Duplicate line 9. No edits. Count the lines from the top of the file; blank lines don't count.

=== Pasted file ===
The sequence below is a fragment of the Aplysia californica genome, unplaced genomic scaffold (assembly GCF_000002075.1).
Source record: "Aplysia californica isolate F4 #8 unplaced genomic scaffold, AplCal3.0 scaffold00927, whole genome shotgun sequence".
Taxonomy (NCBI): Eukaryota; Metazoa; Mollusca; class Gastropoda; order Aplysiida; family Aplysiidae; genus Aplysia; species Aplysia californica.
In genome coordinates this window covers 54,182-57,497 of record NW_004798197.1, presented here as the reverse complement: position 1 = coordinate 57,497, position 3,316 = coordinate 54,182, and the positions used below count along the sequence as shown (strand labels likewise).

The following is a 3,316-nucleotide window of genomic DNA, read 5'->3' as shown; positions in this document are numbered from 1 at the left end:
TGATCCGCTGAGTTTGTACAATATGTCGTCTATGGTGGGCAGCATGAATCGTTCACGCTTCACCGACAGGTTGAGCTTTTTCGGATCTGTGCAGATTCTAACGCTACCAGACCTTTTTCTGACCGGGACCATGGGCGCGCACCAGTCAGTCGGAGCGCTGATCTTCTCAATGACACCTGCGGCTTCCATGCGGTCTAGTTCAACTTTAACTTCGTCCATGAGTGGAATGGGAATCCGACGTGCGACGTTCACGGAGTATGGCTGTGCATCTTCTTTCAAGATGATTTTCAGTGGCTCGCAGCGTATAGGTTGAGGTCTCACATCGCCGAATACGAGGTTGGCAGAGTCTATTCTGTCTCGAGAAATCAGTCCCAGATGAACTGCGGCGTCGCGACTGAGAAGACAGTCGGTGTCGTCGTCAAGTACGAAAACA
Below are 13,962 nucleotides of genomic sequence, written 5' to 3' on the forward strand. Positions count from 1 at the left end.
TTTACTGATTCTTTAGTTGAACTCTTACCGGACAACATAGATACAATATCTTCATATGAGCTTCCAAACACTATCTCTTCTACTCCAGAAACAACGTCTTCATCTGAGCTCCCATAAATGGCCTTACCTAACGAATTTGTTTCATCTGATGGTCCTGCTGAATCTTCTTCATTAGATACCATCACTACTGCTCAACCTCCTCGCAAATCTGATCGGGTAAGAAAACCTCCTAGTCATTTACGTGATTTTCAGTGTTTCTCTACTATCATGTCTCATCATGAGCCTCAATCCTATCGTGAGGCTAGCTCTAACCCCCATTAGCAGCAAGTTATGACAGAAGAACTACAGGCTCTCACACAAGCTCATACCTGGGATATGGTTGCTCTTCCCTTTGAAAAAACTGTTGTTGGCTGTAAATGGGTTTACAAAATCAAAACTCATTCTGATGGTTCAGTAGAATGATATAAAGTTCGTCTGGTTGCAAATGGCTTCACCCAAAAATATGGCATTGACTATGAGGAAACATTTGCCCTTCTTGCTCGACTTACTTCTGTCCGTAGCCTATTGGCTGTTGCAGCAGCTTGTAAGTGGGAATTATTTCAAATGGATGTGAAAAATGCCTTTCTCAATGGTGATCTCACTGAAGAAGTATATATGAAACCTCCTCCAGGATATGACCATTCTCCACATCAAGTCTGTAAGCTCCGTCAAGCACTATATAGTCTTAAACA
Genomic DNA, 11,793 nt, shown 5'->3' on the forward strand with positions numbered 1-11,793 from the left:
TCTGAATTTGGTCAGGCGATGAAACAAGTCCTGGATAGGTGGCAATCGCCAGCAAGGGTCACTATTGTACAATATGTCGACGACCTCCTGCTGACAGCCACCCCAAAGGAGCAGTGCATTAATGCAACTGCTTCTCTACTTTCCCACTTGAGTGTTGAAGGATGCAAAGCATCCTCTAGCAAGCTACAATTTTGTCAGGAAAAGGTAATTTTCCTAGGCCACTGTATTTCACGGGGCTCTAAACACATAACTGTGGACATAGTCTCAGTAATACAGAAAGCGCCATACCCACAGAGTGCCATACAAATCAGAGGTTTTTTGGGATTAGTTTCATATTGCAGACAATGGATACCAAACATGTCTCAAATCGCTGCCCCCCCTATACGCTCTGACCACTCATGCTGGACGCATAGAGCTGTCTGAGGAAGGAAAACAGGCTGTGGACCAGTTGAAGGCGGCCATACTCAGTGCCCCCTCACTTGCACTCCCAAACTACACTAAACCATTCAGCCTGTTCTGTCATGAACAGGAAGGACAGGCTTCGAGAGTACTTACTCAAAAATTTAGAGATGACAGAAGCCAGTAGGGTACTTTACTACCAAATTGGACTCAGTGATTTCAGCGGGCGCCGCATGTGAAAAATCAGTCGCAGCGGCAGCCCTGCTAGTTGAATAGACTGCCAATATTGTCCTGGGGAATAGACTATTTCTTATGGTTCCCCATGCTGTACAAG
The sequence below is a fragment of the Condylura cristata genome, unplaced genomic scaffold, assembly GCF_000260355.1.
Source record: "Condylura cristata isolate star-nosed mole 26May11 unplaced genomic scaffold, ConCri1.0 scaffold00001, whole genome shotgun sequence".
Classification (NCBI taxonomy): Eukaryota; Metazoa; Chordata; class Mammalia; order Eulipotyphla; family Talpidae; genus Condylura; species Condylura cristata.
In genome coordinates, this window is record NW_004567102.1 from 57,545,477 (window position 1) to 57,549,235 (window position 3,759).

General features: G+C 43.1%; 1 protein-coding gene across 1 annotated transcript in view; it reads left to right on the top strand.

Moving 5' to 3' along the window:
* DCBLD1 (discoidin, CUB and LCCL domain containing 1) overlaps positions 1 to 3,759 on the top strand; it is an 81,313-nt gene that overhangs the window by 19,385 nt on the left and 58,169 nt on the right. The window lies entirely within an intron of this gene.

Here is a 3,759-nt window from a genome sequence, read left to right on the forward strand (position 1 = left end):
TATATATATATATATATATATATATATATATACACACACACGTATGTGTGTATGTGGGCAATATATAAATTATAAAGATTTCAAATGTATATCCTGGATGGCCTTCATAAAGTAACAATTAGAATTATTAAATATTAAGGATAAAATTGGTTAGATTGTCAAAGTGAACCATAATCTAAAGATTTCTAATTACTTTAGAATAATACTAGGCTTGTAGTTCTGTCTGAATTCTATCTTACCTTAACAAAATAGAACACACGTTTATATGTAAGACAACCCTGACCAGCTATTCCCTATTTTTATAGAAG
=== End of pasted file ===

Genomic DNA, 11,793 nt, shown 5'->3' on the forward strand with positions numbered 1-11,793 from the left: